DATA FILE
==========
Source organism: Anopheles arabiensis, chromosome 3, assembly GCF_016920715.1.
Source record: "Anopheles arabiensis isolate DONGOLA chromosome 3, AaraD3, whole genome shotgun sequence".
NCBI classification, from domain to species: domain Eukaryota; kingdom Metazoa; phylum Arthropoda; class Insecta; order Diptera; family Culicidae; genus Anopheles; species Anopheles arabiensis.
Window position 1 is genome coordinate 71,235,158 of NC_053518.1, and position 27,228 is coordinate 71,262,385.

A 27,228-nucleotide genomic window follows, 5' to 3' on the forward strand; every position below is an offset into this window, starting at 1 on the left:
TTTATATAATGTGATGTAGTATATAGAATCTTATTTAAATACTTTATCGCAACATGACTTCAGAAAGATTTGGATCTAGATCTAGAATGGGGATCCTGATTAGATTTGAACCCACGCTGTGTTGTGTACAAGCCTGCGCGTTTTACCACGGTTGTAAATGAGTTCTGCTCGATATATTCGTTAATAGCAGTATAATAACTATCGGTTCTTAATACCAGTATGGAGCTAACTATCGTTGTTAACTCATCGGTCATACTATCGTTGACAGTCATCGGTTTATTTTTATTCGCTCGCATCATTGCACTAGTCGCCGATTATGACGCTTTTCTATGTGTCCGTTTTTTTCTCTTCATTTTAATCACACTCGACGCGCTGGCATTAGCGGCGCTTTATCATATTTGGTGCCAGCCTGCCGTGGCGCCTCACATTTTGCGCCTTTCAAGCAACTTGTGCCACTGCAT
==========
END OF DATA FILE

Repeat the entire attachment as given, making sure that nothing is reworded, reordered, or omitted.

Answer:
Source organism: Anopheles arabiensis, chromosome 3, assembly GCF_016920715.1.
Source record: "Anopheles arabiensis isolate DONGOLA chromosome 3, AaraD3, whole genome shotgun sequence".
NCBI classification, from domain to species: domain Eukaryota; kingdom Metazoa; phylum Arthropoda; class Insecta; order Diptera; family Culicidae; genus Anopheles; species Anopheles arabiensis.
Window position 1 is genome coordinate 71,235,158 of NC_053518.1, and position 27,228 is coordinate 71,262,385.

A 27,228-nucleotide genomic window follows, 5' to 3' on the forward strand; every position below is an offset into this window, starting at 1 on the left:
TTTATATAATGTGATGTAGTATATAGAATCTTATTTAAATACTTTATCGCAACATGACTTCAGAAAGATTTGGATCTAGATCTAGAATGGGGATCCTGATTAGATTTGAACCCACGCTGTGTTGTGTACAAGCCTGCGCGTTTTACCACGGTTGTAAATGAGTTCTGCTCGATATATTCGTTAATAGCAGTATAATAACTATCGGTTCTTAATACCAGTATGGAGCTAACTATCGTTGTTAACTCATCGGTCATACTATCGTTGACAGTCATCGGTTTATTTTTATTCGCTCGCATCATTGCACTAGTCGCCGATTATGACGCTTTTCTATGTGTCCGTTTTTTTCTCTTCATTTTAATCACACTCGACGCGCTGGCATTAGCGGCGCTTTATCATATTTGGTGCCAGCCTGCCGTGGCGCCTCACATTTTGCGCCTTTCAAGCAACTTGTGCCACTGCAT